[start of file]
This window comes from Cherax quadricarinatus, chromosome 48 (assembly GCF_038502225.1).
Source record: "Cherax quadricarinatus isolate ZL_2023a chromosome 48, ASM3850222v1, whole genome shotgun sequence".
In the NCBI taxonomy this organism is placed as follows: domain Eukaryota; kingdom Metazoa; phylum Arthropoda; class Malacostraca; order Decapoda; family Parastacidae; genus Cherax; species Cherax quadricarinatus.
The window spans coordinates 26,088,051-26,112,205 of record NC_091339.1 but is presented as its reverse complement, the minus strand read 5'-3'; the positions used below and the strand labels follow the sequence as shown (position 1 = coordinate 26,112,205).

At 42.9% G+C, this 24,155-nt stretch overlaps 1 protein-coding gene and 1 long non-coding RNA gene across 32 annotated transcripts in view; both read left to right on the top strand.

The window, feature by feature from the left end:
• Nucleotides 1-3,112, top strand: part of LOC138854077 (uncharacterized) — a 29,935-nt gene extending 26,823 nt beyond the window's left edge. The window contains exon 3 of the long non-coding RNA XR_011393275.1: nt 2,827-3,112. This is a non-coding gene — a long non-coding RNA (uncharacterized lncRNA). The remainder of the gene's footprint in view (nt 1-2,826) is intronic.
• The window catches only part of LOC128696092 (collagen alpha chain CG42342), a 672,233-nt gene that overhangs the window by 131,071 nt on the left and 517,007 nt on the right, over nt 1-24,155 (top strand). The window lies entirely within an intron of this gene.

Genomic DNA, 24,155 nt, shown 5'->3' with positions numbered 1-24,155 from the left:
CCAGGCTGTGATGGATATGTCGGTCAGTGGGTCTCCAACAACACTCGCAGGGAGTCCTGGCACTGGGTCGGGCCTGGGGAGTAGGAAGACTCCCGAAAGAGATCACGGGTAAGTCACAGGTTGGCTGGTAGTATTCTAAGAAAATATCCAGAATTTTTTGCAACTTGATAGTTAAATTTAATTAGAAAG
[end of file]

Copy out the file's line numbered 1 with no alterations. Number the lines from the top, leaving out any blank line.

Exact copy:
This window comes from Cherax quadricarinatus, chromosome 48 (assembly GCF_038502225.1).